Last Updated: August 17, 2009
You've probably heard TV commentators refer to something called the "Goldilocks economy." It's an economy that's not too hot (moving so high and fast it's poised for a huge fall) or too cold (meandering with no immediate upside) but just right, which means somewhere comfortably in the middle.
There's also a "Goldilocks" factor to proper diversification, though it depends as much on your own personal factors as well as what's happening in the market. Proper diversification happens when you consider the time it will take to reach your specific financial goals based on your age, risk tolerance and assets, and then use that information to make investment choices that counterbalance each other no matter how hot or cold markets get.
There are plenty of ready-made solutions to diversification on the market. You may have heard about target date mutual funds and target risk mutual funds. Target date funds allow an investor to select a fund that corresponds their current age and their year of their planned retirement, and the portfolio will automatically adjust to fit that profile. A target risk fund isn't tied to a specific retirement date but how much risk you're willing to take on — these funds have been around for years and are directed toward investors who can describe their investment philosophy in a word — aggressive, moderate or conservative.
Is ready-made the right way to go? If it's the difference between saving and not saving, yes. But chances are you can do better with personalized advice. A financial professional can take a closer look at what you really want to do with your money and help you design a diversified portfolio tailored to the way all of the following factors apply to you:
- Your specific financial goals
- Current assets
- Risk tolerance
How do you know if you need help diversifying a portfolio? Here are some questions to ask yourself:
How do you view your retirement? Today's retirement ideal is changing. If your health picture is good and you're not quite willing to give up work altogether, it's wise to design a plan for a full- or part-time post-retirement career or extensive volunteer work. Can a product that automatically changes your diversification picture every year foresee the investment performance and tax issues that may surface in a working retirement? Not likely.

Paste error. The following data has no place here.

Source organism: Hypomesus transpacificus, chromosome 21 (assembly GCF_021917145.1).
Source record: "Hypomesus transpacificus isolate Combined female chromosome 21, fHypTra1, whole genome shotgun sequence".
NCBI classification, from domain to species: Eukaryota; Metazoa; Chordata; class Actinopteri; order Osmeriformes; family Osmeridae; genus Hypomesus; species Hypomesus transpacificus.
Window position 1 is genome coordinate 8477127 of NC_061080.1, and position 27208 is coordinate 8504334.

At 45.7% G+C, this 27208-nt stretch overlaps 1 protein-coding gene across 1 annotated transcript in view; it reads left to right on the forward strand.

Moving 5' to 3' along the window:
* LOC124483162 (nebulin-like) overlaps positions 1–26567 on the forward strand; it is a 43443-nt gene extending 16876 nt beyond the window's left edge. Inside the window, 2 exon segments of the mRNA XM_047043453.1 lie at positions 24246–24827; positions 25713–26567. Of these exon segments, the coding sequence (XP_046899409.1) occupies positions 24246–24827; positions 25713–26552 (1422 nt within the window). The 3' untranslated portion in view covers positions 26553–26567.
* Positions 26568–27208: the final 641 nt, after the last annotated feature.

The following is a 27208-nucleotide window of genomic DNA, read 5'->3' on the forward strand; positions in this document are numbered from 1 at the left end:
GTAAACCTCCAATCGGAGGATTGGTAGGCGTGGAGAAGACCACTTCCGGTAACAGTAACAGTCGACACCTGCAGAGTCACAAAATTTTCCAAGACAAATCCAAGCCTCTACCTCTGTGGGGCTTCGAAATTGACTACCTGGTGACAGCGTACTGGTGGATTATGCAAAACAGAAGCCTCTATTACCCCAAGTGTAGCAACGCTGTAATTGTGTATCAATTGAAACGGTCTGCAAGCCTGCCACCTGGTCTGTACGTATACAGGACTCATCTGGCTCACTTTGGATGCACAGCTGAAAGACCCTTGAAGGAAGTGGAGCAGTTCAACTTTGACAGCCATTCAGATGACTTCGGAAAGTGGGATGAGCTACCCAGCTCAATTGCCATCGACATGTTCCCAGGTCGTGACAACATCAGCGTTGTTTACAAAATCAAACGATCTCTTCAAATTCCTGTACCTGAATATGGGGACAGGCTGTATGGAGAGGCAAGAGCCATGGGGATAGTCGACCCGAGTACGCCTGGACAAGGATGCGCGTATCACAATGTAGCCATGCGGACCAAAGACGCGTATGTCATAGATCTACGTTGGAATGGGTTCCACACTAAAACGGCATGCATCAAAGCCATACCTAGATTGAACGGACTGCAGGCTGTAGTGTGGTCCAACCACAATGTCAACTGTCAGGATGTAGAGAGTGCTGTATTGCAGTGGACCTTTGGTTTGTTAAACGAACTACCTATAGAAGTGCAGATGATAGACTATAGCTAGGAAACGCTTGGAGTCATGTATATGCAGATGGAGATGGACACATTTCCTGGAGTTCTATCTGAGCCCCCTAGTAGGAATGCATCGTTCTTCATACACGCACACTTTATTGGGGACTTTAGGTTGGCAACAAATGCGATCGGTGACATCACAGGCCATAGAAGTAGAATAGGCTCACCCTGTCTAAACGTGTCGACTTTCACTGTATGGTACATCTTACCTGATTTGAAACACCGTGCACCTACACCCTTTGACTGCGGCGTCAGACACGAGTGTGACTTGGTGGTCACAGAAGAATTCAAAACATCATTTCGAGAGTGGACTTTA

How would your portfolio weather a serious market downturn? Based on your retirement scenario, are you diversified enough in various asset classes (stocks, bonds, cash or real estate) that the overall value of your retirement portfolio wouldn't severely suffer if one or more of your asset classes suffered a serious downturn? When the market bubble popped in 2000, many investors who were invested heavily in growth stocks suffered because they didn't have other investments positioned for gains or at least stability against those losing value.
Are you adequately covered for worst-case scenarios? Granted, Social Security and Medicare — for as long as they last — will always offer some degree of safety net to retirees, but have you also planned savings and investments outside your retirement fund to cover possible health and unexpected financial emergencies in your post-retirement years? A planner can help you check your investment diversification as the years go by to make sure you are prepared for any eventuality.
Will you know how to keep fees under control? Targeted investment plans automatically re-allocate your holdings based on your investment timeframe, but they generally charge higher fees to do so. Self-managed portfolios of individual stocks might become fairly costly if you trade often. To get a properly diversified portfolio of investments, you need to understand the various fees and costs associated with them and whether there might be more affordable alternatives. Fees should be reasonable in relation to overall performance.
How will you avoid over-diversification? First of all, what is over-diversification? It doesn't pertain to the overall amount invested, but how that money is allocated. Simply, money spread across too many different kinds of investments can mean that a positive gain in any single one won't make that much of a difference in the overall value of your portfolio. Are there rules of thumb? Some believe you shouldn't own more than 15-20 individual stocks or mutual funds in more than four or five asset classes that don't overlap each other.
When hiring a planner, it's always appropriate to ask what his or her approach to diversification would be relative to your particular situation and why.